It was a cheat – saying something without really saying anything, to get her to respond so I wouldn’t have to take the initiative. I didn’t want to just regurgitate my history, but I didn’t know what to say. Her response annoyed me, but I was impressed – she knew exactly what I was doing and she held firm.

I was truthful when I said I’m patient. When people do this sort of work they do it at their own pace.” She paused, then added “So if you want to sit there and just reflect on things quietly, we can do that for as long as you want.”

For the next five minutes, we did exactly that. I looked over her bookshelf, gazed out the window, counted the drawers in her shelving unit, and I thought; why am I here? what is happening in my life, right now? what do I want to share?

Eventually, I broke the silence with a brief explanation about my self-harm. I don’t want that to be the first topic of conversation, the thing that defines me, but it’s the most obvious place to start. We spoke about it a little, then lapsed into silence for almost ten minutes. She only ever looked at me when I was seeking eye contact. As soon as I broke her gaze, she’d look away. I liked that.

I should have been prepared for the conversation to turn to Anna – after all, Anna had contacted #9 when she terminated with me – but for whatever stupid, stupid reason, I hadn’t thought about it at all. #9 had forgotten about her call with Anna until the subject came up, and flipped to her notes to refresh her memory.

I’ve finished my therapy with a difficult self-harming patient,” she started to read aloud, and I felt my whole body tense and my face flinch, in the split second before I took a step back and detached from my body, letting a mask slide down over my face. Hearing Anna describe me as “difficult” hurt, so much.

She read through the next part silently, lips pressed together, then started to narrate aloud again. “Bright lawyer……hospitalised a couple of times this year with self-harm, very rigid views and belief systems…very controlling about what can be said and what’s said…

The mask almost slipped at the word “controlling”, but I imagined a flame against my skin, and I stayed outwardly calm. Just wait until you get home, I told myself. You can burn as soon as you get home.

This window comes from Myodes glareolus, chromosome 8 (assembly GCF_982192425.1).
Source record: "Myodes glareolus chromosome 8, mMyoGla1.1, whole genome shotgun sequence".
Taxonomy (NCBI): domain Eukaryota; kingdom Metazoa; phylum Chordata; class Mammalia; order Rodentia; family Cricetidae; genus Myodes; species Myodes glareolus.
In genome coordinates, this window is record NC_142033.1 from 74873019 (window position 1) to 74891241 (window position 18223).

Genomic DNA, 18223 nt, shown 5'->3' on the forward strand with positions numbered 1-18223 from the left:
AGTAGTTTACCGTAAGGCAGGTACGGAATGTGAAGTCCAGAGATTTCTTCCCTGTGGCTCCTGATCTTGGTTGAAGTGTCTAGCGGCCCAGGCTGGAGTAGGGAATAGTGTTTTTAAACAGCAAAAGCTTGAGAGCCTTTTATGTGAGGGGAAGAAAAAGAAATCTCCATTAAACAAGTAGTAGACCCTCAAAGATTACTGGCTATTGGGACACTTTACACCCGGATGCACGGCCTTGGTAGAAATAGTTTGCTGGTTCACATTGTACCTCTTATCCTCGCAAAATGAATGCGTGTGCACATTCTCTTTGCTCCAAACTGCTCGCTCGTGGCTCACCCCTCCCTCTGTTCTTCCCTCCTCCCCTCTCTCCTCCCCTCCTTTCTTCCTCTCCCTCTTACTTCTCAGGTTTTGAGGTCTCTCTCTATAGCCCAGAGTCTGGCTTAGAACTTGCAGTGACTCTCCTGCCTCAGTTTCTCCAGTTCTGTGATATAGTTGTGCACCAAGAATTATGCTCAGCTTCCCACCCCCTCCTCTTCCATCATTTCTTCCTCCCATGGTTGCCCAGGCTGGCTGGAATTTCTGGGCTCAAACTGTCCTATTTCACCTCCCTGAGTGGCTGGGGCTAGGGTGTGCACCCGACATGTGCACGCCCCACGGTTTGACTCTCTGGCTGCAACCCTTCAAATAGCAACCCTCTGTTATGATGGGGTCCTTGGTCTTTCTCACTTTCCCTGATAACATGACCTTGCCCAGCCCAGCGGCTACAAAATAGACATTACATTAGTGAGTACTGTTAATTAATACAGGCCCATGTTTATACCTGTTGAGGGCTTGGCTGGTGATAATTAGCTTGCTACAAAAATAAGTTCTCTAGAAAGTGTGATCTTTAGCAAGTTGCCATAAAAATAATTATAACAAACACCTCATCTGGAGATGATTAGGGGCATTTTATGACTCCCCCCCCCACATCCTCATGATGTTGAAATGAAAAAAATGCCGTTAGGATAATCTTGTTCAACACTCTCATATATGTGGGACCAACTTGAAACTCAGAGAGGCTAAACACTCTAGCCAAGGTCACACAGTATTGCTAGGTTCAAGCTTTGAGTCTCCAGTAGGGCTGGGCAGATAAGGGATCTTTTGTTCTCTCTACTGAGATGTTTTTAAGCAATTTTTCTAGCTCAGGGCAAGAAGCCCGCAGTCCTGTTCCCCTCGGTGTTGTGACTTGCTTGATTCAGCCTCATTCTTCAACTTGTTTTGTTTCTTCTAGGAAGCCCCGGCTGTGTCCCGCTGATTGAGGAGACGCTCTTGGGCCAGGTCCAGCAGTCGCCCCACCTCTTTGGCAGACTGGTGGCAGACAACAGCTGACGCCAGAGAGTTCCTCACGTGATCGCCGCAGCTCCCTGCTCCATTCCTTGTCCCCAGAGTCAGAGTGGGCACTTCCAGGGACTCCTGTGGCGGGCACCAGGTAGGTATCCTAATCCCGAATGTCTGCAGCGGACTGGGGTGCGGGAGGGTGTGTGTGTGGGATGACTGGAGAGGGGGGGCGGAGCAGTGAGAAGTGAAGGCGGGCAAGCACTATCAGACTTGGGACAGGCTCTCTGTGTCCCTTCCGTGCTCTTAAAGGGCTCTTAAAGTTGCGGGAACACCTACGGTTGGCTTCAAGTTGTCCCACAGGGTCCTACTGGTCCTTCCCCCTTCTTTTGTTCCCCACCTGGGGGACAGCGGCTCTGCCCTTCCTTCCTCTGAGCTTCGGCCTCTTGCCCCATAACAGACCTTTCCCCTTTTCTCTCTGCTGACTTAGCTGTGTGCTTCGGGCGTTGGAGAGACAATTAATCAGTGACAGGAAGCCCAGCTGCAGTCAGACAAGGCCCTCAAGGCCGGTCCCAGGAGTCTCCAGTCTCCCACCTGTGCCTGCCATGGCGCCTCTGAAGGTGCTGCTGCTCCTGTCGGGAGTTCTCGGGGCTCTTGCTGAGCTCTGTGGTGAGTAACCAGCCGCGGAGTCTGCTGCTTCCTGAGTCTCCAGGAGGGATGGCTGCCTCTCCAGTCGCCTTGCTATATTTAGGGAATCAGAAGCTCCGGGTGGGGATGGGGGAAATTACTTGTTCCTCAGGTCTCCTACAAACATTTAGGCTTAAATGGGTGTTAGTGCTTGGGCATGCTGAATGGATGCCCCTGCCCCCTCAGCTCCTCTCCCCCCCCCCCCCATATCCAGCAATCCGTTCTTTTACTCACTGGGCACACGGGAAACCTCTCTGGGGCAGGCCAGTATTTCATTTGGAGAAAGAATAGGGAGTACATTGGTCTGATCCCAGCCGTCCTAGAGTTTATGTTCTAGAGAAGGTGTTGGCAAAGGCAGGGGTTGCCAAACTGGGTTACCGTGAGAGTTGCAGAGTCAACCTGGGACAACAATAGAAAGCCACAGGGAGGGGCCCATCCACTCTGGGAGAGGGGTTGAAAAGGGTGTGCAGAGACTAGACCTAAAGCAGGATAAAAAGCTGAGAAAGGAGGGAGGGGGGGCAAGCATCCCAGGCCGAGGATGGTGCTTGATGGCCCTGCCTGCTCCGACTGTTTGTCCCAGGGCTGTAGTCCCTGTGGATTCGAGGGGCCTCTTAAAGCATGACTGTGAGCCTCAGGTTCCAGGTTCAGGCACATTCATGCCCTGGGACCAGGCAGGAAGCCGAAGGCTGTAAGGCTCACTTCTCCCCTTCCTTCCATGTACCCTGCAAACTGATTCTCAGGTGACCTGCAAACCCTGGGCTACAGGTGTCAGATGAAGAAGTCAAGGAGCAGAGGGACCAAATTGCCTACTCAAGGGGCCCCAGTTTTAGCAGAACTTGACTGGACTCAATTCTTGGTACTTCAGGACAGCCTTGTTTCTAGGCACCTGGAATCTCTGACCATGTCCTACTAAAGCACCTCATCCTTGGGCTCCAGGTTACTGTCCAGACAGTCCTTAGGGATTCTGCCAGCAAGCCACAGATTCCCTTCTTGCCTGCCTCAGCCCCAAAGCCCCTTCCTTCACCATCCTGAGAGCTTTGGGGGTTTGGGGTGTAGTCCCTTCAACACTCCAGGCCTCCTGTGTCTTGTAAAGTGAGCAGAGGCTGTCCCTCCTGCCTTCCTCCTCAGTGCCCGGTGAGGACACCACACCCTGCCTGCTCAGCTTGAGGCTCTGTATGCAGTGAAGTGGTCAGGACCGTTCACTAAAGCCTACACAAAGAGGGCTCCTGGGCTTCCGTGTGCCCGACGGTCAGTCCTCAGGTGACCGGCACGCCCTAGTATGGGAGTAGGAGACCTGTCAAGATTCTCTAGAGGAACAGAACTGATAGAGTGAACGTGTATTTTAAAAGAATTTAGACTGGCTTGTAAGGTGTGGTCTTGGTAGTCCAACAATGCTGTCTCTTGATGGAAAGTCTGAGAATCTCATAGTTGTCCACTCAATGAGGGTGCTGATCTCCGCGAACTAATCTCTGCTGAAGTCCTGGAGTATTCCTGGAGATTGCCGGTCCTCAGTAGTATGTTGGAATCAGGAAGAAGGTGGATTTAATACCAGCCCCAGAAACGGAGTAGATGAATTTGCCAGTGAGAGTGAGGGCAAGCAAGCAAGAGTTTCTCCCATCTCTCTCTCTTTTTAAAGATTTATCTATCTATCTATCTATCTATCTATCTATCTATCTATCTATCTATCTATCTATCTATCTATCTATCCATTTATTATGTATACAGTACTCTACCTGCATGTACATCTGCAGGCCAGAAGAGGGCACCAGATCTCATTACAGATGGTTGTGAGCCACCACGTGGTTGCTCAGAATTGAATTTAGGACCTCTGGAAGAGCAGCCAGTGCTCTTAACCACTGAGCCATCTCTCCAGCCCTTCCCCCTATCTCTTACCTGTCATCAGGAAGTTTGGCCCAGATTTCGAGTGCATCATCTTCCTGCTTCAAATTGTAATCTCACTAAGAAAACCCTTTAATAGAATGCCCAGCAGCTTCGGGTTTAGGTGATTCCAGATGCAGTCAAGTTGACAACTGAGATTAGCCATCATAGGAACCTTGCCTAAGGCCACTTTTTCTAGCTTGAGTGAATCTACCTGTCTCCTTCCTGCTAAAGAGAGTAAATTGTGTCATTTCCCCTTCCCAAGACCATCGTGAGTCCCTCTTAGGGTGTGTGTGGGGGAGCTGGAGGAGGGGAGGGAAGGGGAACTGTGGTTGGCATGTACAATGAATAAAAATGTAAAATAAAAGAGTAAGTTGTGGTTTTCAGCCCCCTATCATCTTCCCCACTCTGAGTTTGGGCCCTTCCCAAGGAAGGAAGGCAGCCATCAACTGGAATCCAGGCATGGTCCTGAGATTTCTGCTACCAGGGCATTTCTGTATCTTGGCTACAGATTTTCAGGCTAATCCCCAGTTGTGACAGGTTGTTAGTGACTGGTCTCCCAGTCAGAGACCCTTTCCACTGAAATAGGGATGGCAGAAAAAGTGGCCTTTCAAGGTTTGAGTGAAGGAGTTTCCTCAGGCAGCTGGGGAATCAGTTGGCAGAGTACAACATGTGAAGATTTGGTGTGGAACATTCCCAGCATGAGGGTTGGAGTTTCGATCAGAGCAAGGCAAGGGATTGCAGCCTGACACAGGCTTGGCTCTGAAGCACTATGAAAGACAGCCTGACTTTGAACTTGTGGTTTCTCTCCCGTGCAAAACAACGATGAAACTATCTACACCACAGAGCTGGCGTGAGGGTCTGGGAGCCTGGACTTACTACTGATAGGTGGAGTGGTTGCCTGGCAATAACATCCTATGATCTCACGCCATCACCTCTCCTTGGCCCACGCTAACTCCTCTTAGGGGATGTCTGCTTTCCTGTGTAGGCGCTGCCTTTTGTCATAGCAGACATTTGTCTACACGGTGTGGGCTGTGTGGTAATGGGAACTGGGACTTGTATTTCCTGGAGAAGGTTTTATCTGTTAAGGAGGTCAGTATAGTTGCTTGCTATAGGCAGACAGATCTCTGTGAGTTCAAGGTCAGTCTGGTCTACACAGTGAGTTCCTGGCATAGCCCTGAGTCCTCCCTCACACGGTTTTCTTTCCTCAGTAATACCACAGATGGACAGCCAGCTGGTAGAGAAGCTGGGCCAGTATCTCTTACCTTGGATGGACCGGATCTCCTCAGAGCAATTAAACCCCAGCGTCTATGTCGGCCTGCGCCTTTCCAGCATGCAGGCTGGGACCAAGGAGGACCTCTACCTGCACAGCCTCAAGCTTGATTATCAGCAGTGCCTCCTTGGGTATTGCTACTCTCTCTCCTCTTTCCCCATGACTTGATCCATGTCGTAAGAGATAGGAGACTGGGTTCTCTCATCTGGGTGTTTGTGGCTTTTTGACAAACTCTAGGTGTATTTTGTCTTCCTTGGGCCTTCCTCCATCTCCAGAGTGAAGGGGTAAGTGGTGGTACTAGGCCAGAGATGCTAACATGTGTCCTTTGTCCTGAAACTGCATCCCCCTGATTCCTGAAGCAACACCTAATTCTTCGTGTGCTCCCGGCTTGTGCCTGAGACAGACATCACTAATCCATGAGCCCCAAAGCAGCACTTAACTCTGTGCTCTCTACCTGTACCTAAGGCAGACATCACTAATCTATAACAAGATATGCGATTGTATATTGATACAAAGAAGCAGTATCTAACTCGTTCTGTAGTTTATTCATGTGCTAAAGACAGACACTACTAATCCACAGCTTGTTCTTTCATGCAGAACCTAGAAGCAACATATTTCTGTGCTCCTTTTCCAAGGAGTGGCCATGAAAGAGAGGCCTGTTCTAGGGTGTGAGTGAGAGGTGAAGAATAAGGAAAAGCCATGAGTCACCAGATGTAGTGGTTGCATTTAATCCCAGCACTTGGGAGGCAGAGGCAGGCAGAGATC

She’s the fourth therapist I’ve told the story of Anna and Aisha to, and every time, I’ve stayed bland and unemotional. If she couldn’t help, then I’m glad that she told me. And I liked her a lot, but it was difficult via Skype. There’s so much shame in admitting how much I hurt when they left. I trusted them and I depended on them but to them, I was just a difficult client. Whenever I think about telling Nikki the truth, about how my voice would wobble and my face would scrunch and – oh jesus – how I’d cry, my mind flashes to an image of blood dripping down my arm. Can I move past the hurt and betrayal without expressing it out loud, having it witnessed and understood? I don’t know.

We didn’t talk about anything of substance for the rest of the session. She warned me a few minutes before the end (another point in her favour), and asked me if I had any questions for her. And I surprised myself – for the first time ever, I did.

Her answers were good. I felt a little bit of fluttering in my chest when she talked about the first year being focused on containing self-destructive behaviours – she knows how long this is going to take. She talked about creating a safe contained space, and about working with people whose histories make it difficult for them to function in the world.

I’m definitely not sold on her yet. There’s a lot I like about her, but I question how wise it was to read me comments from my last therapist in our first session. And I’m horrified that she charges $480 for a 35 minute initial appointment. It’s not about spending the money; it’s the concept of somebody in a helping profession charging an exorbitant fee that would prohibit a lot of people from being able to access help. There’s probably a reason for it, but it doesn’t sit well with my values.

So, we’ll see. But for once, I’m not dreading my next appointment.

I’m finding it interesting, comparing the transference with Nikki to the transference with the psychiatrists. I’m getting attached to Nikki, for the wrong reasons. She’s competent enough, I guess, but I don’t care all that much about her therapeutic skills, really. I just want to be nurtured.

I want to curl up on the floor in her office, knees tucked to my chest and leaning against the wall, and I want her to reach across the table to me, silently offering to hold my hand. I want to go for walks with her and colour with her and show her photos of my farm. Basically, I want her to take me home and tuck me into bed and hug me when I wake up with nightmares and spoon-feed me cereal for breakfast. You know, the normal stuff that people want after knowing someone for three weeks.

It feels like I’m trying to re-enact my relationship with Anna. And I’m very aware that even though I’m feeling an intense desire to cling to Nikki, it isn’t really because of her at all. She could be anybody young-ish and pretty-ish and caring. I know that looking to her for comfort isn’t that smart and isn’t that helpful. But fuck my brain. Why does it always get to run the show?

Ninth Time Lucky?